Syrians' Awareness of Cardiovascular Disease Risk Factors and Warning Signs: A Cross Sectional Study
Keywords:Cardiovascular disease (CVD), Risk Factors, Warning Signs, Awareness, General Population, Syria
Background: An estimated 17.8 million lives were lost in 2017 due to cardiovascular disease (CVD), resulting in a total of 330 million years of life lost and an additional 35.6 million years of disability. Numerous studies have shown the importance of education and awareness in promoting positive and long-lasting behavioral changes. This study aims to assess Syrians' awareness of cardiovascular disease (CVD) warning symptoms and risk factors and investigate further into the variables that contribute to this awareness.
Methods: A cross-sectional survey was undertaken online between August 1 and 25, 2022, to examine Syrian individuals' awareness of cardiovascular disease risk factors and early warning signs. The study's questionnaire was constructed based on prior research, and the inclusion criteria for the sample were citizens of Syria over the age of 18 who currently reside in Syria. There were three categories of questions on the questionnaire: sociodemographics, an evaluation of CVD knowledge using both open- and closed-ended inquiries, and medical history and behavioral risk factors.
Results: There were 1201 inquired participants; 728 (60.6%) were males, and 473 (39.5%) were females. Concerns about developing diabetes were reported by 45.8% (n=550), hypertension was feared by 54.0% (n=540), and 43.9% (n=572) of individuals, and heart disease was feared by 45.9% (n=572). The internet and social media platforms were the most common ways they learned about it. Closed-ended questions indicated that the majority of participants (n=1164, 94.9%) had recognized CVD risk factors, with smoking (95.2%), obesity (93.6%), cholesterol (91%), and hypertension (90.3%) being the most often reported risk factors. Close-ended questions regarding CVD warning indicators revealed that most participants (n=897, 74.7%) correctly identified the warning symptoms. However, in response to open-ended questions, most participants (n=478, 39.8%) did not identify CVD risk factors, as well only (n=291, 24.2%) did. In addition, open-ended questions concerning CVD warning signs indicated that more than half of the participants (n=680, 56.6%) had poor identification of the warning symptoms. The age group between 55 and 64 years had the greatest CVD risk factors, and education was related to greater knowledge of CVD risk factors (P-value<0.001). Males have a greater understanding of CVD risk factors than females, and married individuals have a greater understanding of CVD warning signals than those with other marital statuses. Country-dwelling individuals are less knowledgeable about CVD risk factors and warning symptoms than city-dwelling participants.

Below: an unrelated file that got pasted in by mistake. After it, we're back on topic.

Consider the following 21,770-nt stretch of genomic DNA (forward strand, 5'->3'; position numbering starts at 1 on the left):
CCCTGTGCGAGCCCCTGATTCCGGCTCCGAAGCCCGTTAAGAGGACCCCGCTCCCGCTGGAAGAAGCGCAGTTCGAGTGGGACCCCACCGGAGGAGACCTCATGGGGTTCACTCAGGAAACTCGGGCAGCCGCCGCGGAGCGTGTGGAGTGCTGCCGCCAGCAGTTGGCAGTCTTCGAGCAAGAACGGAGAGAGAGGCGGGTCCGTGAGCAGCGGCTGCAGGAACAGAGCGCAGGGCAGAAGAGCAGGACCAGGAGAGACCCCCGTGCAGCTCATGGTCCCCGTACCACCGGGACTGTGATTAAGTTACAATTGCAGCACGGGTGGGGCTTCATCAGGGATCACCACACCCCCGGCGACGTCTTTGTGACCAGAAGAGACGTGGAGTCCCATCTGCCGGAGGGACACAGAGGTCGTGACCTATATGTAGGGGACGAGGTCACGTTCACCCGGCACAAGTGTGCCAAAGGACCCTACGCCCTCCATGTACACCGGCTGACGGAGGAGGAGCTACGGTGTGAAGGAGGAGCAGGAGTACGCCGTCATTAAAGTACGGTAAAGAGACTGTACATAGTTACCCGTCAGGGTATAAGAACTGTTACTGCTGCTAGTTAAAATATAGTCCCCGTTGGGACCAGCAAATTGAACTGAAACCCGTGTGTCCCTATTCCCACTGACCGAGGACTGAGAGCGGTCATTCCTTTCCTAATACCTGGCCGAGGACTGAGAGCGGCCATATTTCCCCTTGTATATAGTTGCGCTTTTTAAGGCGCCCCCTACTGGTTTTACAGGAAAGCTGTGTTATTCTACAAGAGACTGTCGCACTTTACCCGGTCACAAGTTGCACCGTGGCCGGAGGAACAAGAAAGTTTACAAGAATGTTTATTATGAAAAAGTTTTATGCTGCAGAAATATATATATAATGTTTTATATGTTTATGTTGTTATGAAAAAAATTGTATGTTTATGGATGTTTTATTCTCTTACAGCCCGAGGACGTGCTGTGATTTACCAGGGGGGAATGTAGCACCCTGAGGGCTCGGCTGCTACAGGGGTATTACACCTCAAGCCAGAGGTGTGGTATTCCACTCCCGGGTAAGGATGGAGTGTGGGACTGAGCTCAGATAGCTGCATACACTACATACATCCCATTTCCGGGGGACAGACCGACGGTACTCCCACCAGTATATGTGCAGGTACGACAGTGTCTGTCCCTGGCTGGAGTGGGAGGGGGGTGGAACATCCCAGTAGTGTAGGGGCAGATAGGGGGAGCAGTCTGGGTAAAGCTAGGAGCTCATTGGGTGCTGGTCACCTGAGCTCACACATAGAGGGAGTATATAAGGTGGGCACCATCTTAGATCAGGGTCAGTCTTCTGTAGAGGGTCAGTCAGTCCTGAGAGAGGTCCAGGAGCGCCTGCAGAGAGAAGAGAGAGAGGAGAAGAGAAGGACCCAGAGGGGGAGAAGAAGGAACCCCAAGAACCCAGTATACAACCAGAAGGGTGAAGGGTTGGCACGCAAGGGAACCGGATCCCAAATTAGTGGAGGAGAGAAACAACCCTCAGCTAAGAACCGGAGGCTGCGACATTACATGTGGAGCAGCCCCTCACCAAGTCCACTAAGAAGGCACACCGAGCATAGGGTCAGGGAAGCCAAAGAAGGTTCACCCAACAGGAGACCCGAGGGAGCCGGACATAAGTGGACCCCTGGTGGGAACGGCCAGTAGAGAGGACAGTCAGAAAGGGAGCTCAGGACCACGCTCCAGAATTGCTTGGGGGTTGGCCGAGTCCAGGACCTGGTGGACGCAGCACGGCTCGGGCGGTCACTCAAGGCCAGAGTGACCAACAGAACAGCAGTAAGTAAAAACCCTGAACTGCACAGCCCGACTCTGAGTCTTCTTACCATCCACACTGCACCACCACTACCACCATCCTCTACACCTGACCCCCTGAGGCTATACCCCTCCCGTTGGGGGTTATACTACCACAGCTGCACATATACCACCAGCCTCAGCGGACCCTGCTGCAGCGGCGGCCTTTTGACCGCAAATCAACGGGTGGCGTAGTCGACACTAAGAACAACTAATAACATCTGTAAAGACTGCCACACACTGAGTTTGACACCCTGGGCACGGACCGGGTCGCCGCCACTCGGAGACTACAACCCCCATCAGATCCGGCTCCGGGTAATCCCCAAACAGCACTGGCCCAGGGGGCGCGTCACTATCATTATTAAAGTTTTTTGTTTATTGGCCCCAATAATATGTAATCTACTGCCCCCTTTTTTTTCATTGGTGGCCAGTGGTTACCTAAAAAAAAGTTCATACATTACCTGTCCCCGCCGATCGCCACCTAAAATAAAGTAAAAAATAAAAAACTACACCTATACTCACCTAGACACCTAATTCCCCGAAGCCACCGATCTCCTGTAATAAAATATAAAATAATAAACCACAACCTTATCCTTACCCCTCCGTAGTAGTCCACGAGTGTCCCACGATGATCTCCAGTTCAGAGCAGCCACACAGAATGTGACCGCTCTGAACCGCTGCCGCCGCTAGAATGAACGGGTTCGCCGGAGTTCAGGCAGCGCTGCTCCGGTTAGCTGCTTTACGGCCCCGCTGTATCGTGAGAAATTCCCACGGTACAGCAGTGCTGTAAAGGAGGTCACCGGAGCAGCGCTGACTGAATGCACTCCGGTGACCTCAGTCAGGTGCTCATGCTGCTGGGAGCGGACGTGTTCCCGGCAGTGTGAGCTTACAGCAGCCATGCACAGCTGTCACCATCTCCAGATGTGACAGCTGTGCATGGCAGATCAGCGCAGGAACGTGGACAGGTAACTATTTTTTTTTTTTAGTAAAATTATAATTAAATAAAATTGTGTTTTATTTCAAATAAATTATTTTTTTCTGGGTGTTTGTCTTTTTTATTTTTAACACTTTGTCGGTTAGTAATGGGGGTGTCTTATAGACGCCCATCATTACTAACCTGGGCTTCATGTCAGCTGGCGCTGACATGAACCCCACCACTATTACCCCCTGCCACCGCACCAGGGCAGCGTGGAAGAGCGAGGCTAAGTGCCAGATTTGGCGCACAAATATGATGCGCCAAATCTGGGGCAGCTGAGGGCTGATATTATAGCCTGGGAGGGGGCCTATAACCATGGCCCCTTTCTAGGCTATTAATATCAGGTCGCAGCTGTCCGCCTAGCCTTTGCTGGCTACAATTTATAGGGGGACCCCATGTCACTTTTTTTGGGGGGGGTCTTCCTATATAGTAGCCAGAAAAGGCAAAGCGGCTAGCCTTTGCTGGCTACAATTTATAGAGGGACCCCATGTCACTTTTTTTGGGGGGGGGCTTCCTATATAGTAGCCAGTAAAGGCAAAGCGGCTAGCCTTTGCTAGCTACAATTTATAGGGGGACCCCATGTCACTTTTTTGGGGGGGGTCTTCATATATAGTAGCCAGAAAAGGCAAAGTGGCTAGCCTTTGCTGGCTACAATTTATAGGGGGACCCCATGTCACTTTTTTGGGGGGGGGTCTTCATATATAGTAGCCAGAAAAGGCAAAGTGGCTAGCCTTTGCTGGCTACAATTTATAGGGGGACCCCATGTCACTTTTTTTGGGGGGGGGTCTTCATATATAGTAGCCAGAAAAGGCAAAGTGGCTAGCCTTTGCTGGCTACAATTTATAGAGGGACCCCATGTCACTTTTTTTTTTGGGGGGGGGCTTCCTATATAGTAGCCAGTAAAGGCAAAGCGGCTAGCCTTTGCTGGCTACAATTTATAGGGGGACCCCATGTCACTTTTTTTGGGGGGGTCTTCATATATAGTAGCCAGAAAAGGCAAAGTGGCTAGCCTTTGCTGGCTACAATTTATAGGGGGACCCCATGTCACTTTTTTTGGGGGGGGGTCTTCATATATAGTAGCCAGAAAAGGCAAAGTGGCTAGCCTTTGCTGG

Conclusion: According to our results, there is inadequate knowledge of the risk factors and warning signs of CVDs, which contribute to the development of this illness and result in life-threatening circumstances. Consequently, there is a larger need to raise CVD awareness and learning initiatives on the disease's risk factors and symptoms. It may be able to reduce the number of advanced instances of this illness by educating individuals about the hazards of smoking and alcohol intake and by considering the family history of these CVDs.
- 2023-02-21 (2)
- 2022-12-31 (1)
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Copyright (c) 2022 Sarya Swed, Hidar Alibrahim, Haidara Bohsas, Mohammed Amir Rais, Sheikh Shoib, Anas Alali, Mohamed Abdelnasser, Hadeel Fuad Alwan Alsharjabi, Bisher Sawaf
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